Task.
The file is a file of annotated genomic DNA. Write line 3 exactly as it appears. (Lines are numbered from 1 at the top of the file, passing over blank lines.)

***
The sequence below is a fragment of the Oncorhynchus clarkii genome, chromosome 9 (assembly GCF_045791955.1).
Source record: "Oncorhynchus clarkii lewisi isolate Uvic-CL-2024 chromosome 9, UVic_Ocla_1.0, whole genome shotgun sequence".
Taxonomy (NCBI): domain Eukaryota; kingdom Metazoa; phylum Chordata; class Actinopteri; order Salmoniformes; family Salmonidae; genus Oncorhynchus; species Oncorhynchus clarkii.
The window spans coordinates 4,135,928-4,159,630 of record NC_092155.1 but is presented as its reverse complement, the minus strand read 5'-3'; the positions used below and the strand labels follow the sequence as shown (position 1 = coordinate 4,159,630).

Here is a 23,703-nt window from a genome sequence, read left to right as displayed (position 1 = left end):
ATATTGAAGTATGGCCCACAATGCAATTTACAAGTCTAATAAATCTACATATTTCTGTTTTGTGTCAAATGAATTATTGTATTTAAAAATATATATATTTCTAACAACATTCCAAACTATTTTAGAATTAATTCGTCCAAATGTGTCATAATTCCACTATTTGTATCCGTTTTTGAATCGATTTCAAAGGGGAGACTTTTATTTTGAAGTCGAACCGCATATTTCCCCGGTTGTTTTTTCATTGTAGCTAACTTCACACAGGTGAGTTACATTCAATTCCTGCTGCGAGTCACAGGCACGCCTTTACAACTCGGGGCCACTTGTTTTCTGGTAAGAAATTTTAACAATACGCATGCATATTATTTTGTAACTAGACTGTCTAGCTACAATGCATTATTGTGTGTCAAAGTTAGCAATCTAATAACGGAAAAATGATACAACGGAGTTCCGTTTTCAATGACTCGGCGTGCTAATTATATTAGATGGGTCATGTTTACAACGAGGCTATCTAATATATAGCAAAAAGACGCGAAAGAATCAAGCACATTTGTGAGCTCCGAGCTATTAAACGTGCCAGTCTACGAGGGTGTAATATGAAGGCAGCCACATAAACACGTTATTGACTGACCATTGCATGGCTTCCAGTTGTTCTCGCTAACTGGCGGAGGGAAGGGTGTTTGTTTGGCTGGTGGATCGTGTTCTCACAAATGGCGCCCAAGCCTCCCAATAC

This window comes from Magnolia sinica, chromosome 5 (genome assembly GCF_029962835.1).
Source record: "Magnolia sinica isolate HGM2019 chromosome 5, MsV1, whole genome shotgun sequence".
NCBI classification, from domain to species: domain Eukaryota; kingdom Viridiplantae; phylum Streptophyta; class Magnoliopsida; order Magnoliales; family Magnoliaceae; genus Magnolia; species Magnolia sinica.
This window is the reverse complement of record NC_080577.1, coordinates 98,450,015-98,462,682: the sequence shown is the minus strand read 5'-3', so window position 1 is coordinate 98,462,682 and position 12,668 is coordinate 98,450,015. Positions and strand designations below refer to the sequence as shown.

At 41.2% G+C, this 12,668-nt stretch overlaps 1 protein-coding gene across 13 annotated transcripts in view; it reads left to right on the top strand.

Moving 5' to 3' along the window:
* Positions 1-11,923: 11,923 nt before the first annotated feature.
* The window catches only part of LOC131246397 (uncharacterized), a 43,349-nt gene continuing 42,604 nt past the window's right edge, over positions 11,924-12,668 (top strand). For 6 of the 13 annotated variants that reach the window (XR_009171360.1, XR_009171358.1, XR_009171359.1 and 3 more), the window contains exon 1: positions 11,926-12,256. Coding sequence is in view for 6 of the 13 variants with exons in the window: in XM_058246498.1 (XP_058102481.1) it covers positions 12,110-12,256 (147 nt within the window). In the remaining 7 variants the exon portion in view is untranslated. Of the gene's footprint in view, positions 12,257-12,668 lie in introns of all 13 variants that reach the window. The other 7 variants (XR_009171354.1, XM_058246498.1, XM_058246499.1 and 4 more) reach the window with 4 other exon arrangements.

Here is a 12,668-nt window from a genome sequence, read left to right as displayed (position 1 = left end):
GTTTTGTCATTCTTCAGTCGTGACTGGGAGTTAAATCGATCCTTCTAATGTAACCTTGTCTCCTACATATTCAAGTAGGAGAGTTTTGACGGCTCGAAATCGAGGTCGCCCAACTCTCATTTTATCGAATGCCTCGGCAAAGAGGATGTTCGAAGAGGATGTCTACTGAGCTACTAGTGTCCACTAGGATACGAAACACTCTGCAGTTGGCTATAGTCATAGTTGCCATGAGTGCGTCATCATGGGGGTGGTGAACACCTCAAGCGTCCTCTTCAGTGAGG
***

Taxonomy (NCBI): domain Eukaryota; kingdom Metazoa; phylum Chordata; class Actinopteri; order Salmoniformes; family Salmonidae; genus Oncorhynchus; species Oncorhynchus clarkii.